They had no fights or arguments?

I'm sure they had some frustrations with each other from time to time. Part of the way they worked through that, is that they did three dimensional prototypes. If you work with sketches, everybody always interprets them a little bit differently, there is ambiguity. But if you have a three dimensional prototype of a chair, but one part is bent wrong, everyone looking at it or sitting on it will notice that. The room for interpretation becomes smaller, you create common ground.

“A very modern couple!“

Did they always do that? Do you have an example of that approach at work?

That was their method. When they designed the lobbies for the Time-Life building, kickstarting the modern office style of the 1960s, they actually built an entire lobby in their office.

They were a very modern couple, weren’t they? Was there a division of labour between the two of them?

Absolutely. I have heard many people spend a lot of energy trying to separate their contributions. Some people say that Ray was the painter – and she was trained as a painter, no question, she was amazing at it – but Charles had painted also, and both of them had a good eye for color. They used color to communicate to the observer. The colors on the outside of the Eames house (built 1949 in Pacific Palisades, LA, editor's note) aren't simply there to be pretty. What they were trying to do, more than that, is to tell you something about the interior of the house. It reminds the observer of the organization of the house and subtly communicates a sense of how the house works.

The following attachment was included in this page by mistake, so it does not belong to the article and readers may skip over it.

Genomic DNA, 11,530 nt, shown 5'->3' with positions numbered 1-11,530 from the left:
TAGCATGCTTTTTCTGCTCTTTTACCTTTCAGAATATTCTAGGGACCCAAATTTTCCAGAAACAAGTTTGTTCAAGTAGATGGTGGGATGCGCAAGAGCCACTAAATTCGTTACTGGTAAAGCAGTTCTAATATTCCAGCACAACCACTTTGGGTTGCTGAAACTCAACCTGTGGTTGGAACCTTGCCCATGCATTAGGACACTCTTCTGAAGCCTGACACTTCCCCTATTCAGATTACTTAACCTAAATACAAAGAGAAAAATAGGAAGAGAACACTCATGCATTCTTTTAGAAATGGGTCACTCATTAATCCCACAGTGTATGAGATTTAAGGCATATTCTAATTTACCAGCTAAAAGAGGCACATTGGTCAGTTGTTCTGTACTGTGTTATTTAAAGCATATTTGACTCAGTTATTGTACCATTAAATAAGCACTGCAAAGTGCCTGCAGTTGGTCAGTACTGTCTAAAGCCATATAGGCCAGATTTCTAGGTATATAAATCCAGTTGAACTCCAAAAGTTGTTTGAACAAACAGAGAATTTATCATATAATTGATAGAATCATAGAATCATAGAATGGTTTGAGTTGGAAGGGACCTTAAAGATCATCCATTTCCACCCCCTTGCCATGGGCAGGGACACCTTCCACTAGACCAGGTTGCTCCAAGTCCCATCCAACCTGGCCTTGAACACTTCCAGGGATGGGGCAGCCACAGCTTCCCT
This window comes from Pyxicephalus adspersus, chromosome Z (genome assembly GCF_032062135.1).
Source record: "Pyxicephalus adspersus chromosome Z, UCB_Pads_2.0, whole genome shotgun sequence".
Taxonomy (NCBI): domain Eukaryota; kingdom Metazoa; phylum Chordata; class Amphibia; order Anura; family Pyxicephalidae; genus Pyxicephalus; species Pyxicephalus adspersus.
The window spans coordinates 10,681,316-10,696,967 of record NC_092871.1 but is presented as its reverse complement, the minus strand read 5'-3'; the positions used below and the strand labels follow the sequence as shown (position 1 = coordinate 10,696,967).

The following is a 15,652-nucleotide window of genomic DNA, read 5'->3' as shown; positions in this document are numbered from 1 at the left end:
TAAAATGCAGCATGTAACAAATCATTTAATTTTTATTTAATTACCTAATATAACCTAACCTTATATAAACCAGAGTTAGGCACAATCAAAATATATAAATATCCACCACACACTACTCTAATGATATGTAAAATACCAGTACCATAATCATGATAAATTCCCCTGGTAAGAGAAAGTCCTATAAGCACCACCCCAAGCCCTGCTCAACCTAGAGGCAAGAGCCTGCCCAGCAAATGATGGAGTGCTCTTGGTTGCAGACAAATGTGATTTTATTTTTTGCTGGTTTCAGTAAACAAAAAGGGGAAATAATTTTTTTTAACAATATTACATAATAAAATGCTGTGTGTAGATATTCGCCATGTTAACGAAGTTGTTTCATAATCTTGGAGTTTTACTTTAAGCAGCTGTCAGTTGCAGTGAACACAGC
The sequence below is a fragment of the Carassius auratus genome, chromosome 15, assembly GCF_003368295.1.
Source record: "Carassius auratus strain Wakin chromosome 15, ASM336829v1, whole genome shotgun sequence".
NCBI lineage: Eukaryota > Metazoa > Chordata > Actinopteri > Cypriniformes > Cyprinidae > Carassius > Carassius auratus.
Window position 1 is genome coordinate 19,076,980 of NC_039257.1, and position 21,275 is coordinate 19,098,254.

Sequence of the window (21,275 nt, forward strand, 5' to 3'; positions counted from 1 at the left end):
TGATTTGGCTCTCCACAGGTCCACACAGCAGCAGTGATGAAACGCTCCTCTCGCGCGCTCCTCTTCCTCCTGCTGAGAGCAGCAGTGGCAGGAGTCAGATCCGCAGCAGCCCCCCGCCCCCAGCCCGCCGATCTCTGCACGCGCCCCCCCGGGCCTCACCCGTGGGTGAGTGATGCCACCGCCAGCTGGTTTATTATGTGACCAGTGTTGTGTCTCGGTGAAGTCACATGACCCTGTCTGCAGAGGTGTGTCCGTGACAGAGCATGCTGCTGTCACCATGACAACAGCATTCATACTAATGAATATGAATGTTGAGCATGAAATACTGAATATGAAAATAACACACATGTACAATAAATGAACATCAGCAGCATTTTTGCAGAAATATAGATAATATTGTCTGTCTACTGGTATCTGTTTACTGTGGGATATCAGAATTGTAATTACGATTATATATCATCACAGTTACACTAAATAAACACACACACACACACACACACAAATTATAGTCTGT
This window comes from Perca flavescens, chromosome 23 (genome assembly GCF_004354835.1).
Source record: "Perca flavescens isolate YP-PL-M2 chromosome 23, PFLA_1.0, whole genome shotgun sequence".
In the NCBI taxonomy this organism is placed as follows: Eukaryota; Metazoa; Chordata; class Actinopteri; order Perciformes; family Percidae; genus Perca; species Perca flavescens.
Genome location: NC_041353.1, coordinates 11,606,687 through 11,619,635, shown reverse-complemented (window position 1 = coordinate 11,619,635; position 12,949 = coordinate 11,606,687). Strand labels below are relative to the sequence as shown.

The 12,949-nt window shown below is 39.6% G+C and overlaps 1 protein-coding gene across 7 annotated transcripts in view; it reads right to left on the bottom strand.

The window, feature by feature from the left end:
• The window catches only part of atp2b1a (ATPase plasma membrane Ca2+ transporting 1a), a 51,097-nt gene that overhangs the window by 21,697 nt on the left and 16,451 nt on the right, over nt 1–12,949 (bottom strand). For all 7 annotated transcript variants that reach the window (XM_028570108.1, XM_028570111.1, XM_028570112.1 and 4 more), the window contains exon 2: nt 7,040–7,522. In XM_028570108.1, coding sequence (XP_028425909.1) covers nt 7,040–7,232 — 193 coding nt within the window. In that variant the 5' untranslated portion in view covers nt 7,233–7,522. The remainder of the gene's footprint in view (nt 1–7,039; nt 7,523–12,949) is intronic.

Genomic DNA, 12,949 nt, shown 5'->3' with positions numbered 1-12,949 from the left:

When you visited them there, how did you feel? What was it like?

It was exciting! Sometimes all five of the kids would go to see their grandparents, and sometimes it was just me. We'd have a lot of ice cream and played with their toys, which they loved. the other thing is, that they were always really curios. If you had met them, you’d probably find yourself answering a lot of questions about the current cultural offerings, the newest films and exhibitions in Vienna. They were incredibly nice to us kids, and always very welcoming. They would also invite us to into the studio, to see what they were working on. They would explain their work to us and trust us to pay attention and ask questions, if we didn't understand something. They didn't talk down to kids at all, not just to us, but in general, they were never condescending.

“They never talked down to kids.“

Charles and Ray Eames must have been very good hosts!